Thursday, October 11, 2018

REVIEW: 'Murphy Brown' - Murphy Opens Up About Her Own Moment of Being Assaulted in '#MurphyToo'

CBS' Murphy Brown - Episode 11.03 "#MurphyToo"

After Murphy attends a sexual harassment seminar for the Murphy in the Morning staff, she is surprised to find herself reeling from the long-repressed memory of her own #MeToo moment.

In 2018, it has become very difficult to keep up with every television show out there. It's even more difficult to provide adequate coverage on this site about the episodes that air every week. Not every show can get full coverage because of my busy and hectic viewing schedule. As such, some reviews will now be condensed to give only some summary thoughts. But it also affords a space for me to jot down my thoughts on the various episodes. And so, here are my thoughts on this week's episode of CBS' Murphy Brown.

"#MurphyToo" was written by Gina Ippolito & Skander Halim and directed by Don Scardino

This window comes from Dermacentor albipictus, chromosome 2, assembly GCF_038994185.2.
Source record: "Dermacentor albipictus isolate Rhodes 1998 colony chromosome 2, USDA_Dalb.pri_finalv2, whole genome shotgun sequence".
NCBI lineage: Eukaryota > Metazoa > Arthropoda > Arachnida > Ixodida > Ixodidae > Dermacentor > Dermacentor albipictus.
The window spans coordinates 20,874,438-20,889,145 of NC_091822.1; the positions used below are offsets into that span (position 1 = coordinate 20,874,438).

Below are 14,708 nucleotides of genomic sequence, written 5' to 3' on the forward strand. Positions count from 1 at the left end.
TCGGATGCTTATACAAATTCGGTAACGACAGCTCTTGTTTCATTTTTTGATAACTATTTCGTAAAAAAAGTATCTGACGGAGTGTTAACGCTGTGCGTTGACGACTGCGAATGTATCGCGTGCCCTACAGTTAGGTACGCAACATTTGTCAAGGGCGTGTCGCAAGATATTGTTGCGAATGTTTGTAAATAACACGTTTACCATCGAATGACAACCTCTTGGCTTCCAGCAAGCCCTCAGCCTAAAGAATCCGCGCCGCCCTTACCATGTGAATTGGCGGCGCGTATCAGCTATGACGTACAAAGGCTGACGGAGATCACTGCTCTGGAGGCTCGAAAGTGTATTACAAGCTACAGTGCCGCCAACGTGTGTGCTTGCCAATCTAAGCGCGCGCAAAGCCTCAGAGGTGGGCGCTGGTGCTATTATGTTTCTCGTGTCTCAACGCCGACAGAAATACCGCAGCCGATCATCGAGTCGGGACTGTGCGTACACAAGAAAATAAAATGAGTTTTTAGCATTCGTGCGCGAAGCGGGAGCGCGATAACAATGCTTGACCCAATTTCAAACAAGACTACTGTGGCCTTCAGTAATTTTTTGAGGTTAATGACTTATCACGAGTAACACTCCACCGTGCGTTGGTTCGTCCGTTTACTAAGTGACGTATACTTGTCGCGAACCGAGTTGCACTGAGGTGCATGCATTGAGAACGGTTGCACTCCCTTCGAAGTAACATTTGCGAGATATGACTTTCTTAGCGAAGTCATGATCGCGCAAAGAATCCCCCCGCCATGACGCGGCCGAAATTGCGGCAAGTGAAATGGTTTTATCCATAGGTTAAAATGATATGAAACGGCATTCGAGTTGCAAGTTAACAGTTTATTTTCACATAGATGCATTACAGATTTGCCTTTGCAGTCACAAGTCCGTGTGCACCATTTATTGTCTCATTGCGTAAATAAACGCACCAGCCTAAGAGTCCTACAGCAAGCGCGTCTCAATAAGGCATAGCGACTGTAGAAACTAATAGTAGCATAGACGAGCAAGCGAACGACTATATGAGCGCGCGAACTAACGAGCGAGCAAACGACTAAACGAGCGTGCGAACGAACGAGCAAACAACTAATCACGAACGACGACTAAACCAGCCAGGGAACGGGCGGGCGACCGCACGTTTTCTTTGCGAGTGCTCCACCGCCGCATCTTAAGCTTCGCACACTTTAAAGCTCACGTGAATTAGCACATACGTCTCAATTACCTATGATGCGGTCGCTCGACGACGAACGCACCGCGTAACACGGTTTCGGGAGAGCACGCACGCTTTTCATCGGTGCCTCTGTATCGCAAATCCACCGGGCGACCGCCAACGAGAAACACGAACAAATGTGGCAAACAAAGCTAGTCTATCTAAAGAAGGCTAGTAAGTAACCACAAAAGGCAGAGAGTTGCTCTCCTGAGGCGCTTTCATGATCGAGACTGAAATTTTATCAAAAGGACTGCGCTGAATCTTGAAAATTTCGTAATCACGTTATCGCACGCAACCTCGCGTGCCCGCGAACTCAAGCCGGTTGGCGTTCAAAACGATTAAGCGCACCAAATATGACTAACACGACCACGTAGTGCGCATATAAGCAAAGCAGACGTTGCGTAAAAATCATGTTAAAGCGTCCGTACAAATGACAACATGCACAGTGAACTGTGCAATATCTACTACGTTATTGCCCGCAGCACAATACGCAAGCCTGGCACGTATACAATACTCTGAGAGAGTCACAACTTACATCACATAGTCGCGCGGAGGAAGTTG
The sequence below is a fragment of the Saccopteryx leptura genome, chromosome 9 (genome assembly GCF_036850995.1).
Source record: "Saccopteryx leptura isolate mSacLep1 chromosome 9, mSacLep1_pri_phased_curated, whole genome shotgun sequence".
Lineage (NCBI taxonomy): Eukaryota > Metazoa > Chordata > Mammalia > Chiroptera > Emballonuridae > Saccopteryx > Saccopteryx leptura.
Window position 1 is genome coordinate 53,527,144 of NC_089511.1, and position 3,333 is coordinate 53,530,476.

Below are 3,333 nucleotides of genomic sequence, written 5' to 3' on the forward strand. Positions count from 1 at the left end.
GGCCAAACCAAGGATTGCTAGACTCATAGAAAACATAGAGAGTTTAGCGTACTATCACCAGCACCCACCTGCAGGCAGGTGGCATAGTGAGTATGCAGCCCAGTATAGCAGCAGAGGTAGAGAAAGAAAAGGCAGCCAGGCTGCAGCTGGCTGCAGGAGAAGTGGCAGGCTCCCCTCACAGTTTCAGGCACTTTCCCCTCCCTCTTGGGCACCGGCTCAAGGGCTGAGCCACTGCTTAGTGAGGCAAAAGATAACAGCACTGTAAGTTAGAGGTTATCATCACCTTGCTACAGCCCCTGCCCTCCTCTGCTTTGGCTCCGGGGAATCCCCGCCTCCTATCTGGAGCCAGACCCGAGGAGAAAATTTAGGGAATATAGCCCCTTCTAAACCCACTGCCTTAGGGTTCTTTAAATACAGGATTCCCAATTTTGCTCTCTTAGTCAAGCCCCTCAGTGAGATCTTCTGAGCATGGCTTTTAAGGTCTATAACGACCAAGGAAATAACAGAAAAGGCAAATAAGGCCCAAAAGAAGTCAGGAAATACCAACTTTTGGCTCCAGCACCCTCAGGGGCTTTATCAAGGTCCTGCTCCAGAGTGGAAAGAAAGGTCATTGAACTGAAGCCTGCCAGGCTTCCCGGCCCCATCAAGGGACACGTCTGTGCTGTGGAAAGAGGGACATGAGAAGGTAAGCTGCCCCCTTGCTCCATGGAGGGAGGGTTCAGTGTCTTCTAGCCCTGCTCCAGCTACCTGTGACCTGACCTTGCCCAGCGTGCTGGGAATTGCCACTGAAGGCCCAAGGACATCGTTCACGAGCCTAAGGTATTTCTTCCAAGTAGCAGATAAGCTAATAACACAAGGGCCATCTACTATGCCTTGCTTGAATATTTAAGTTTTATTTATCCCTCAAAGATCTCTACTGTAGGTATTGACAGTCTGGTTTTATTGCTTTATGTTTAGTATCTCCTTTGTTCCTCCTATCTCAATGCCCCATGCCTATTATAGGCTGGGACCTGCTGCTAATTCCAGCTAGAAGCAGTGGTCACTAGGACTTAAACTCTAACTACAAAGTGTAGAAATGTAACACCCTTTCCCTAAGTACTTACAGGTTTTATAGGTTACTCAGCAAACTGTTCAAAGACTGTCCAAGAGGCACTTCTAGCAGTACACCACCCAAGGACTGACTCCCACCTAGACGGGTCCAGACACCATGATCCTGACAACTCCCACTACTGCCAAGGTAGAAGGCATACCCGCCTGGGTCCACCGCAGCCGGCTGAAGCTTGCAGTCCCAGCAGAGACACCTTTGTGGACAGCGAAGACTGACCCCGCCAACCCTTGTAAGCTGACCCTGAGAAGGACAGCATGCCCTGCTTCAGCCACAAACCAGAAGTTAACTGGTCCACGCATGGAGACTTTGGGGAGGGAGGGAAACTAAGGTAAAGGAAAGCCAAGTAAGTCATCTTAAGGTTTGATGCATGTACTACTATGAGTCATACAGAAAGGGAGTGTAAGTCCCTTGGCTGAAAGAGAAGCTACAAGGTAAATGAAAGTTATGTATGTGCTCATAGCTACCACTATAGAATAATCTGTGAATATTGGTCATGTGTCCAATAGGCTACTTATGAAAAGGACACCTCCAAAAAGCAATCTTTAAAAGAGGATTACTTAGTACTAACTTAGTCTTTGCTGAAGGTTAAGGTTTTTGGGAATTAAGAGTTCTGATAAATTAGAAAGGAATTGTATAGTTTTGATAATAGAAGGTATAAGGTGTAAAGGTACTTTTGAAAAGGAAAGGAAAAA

This is a very scattered episode that nevertheless has a strong main story for Murphy Brown. Every character seemingly has their own story. But because of that, they are mostly just reduced down to a couple of recurring jokes that pop up in order to alleviate the tension of what Murphy is going through. And so, Corky is recounting all of the times men have been inappropriate to her, Frank gets shocked through his phone thanks to an app developed by Pat, Miles is tongue-tied around an employee at the show and Miguel hides whenever someone says the word "ice" around the bar. None of these stories feel all that important. In fact, it could be perceived as the show trying to find the humor in the #MeToo movement by showing just how common and normalized all of this has become for the veteran characters of this world. It's suppose to be humorous that Corky has all of these past experiences and that Frank gets injured with everything he says. Of course, they really aren't. Meanwhile, it's suppose to be applauded that Miles waits until the second that this woman is no longer an employee of his to ask her out. They are somewhat weird stories that don't amount to much. However, Murphy's main story more than makes up for that because it highlights what this revival does so best. It is once again rooted around Murphy and Avery's relationship. That truly is the heart of the show at the moment. It's so wonderful that they are able to have conversations about any subject. They have that kind of open and honest relationship. Sure, it's horrifying to know the kind of sexual harassment training that happens at the Wolf network. But Murphy has raised a respectful and considerate young man who knows what's appropriate behavior and what's not. There is no joke to that. He is billed as this model guy who knows how to respect women. There is no punchline. It's just sincere and makes him an understanding presence when Murphy goes into this story about how she was harassed and assaulted while in college. She has always believed that she didn't have a story that resonates in this modern world because she has always been very strong-willed. She didn't think anyone would ever cross her. But she is also forced to reflect back and wonder how much she has normalized this past behavior simply because it happened during a certain time. Here, she wonders if she led on her college professor by accepting his coffee dates and special attention. She never wants to see herself as a victim either. She is too proud to accept that. But she still needs advice for how to handle herself in this situation. She does something about it because she can't allow this to be behavior that can continue. She doesn't know if there were other women. She just wants to do her best to support women if they also happen to be in that same position she was in as a 19-year-old girl. That means all of this is less about confronting the professor who took advantage of her and more about reaching out to his new, young assistant and taking back the award that rightfully belongs to her. Professor Talbot wants to take credit for Murphy's entire career. He has a shrine for her in his office. He wants to hold this over her as a power move. And yet, he doesn't have a leg to stand on in this conversation. He is in the wrong and Murphy has the strength and conviction to act now. She is accepting that this defined her more than she realized while also being able to do something about these issues. As such, that makes her an inspiring figure even though these situations aren't always as easily resolved as that.